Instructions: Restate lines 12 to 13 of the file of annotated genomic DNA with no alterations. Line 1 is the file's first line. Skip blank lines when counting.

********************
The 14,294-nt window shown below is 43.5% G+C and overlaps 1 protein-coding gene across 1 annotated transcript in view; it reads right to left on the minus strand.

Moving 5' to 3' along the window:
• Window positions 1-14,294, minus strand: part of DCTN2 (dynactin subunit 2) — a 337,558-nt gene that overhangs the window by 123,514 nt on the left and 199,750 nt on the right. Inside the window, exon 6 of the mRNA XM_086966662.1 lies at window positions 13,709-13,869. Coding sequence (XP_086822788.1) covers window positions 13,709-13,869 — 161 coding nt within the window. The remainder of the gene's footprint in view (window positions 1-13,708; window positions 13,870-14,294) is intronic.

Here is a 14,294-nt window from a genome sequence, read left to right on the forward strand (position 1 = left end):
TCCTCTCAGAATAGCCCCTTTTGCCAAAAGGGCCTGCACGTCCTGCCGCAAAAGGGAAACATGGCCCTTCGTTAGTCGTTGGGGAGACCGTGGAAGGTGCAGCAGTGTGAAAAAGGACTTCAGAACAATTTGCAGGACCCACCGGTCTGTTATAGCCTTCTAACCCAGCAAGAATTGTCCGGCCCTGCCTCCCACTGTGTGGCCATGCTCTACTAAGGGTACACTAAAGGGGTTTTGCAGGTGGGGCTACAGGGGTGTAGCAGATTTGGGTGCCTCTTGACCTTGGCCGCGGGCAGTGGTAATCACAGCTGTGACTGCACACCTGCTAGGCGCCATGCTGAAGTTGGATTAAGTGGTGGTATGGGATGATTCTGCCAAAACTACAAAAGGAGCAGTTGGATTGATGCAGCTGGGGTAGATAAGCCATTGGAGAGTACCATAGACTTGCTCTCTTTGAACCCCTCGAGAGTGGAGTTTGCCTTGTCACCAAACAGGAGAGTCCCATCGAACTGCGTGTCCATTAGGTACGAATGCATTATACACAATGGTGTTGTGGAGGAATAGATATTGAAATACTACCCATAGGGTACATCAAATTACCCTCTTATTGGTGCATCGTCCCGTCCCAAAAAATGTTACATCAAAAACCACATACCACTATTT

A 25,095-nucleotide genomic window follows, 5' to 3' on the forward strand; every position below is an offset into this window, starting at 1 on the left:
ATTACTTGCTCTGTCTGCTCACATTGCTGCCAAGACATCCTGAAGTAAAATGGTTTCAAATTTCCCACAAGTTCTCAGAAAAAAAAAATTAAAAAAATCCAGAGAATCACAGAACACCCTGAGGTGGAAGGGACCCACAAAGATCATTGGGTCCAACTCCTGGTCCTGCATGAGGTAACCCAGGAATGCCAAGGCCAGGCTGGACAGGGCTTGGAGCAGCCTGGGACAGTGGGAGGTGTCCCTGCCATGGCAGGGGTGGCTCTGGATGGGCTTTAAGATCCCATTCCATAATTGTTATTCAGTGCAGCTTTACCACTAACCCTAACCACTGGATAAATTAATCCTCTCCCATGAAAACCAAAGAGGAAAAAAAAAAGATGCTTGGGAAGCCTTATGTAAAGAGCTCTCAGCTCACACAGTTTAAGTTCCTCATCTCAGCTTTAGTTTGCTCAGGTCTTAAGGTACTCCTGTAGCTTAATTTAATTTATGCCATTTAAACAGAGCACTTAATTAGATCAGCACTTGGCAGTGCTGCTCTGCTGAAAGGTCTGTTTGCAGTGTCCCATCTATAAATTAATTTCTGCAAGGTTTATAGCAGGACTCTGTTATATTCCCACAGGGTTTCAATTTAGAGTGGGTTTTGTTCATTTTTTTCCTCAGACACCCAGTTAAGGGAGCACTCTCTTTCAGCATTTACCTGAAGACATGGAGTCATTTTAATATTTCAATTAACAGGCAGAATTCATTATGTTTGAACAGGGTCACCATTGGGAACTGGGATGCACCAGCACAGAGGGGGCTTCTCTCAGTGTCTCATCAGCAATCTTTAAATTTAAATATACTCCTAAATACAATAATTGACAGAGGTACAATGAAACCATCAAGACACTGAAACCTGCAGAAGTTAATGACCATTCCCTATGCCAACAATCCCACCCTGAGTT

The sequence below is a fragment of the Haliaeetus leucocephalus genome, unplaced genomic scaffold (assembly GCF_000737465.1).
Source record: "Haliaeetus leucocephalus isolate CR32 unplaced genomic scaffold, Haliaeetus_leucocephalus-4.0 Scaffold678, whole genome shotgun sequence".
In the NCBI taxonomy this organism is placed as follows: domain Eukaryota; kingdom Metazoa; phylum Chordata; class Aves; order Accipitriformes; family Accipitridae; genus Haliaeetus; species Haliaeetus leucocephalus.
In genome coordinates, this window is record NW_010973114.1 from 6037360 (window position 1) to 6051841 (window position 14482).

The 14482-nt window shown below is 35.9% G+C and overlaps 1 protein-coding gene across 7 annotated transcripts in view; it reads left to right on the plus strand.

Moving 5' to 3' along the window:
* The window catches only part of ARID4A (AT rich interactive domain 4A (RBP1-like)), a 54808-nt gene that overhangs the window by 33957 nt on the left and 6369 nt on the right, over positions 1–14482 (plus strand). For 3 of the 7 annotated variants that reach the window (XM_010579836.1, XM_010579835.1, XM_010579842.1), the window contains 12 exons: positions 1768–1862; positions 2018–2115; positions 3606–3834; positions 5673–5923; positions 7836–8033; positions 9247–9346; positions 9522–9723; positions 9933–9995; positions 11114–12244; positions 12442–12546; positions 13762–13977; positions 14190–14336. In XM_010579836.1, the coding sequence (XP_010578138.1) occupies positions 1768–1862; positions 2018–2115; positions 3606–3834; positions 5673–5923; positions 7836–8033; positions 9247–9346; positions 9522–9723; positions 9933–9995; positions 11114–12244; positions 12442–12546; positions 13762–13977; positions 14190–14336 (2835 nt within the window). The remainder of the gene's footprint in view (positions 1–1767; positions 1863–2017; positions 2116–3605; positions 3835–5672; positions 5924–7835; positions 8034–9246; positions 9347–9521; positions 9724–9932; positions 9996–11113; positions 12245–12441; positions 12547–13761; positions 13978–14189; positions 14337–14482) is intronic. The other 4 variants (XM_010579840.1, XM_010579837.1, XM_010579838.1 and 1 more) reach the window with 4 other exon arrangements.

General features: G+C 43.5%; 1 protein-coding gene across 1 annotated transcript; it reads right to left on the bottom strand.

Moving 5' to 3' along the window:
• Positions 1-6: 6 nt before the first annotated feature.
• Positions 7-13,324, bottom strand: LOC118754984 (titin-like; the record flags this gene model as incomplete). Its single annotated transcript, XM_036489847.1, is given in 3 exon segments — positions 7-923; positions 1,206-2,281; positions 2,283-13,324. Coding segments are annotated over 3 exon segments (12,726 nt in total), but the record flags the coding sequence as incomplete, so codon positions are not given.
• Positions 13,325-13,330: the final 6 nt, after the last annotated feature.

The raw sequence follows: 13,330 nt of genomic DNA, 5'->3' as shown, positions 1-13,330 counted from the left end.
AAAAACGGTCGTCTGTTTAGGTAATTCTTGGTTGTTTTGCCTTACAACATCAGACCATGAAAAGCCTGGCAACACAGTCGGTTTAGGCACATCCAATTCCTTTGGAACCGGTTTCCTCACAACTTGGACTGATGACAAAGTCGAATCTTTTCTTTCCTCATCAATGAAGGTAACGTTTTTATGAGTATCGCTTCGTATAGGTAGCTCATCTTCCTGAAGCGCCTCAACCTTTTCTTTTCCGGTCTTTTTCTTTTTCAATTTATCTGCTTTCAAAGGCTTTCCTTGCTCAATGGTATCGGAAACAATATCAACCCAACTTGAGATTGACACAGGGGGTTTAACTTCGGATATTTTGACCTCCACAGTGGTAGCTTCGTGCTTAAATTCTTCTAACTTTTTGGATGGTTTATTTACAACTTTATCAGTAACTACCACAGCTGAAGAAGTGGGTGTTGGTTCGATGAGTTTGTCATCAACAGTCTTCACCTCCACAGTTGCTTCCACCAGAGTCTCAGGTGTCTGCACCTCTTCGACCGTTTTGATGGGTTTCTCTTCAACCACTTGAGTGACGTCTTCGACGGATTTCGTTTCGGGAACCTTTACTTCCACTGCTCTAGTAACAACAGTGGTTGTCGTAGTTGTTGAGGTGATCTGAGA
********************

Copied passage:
The 14482-nt window shown below is 35.9% G+C and overlaps 1 protein-coding gene across 7 annotated transcripts in view; it reads left to right on the plus strand.

Moving 5' to 3' along the window: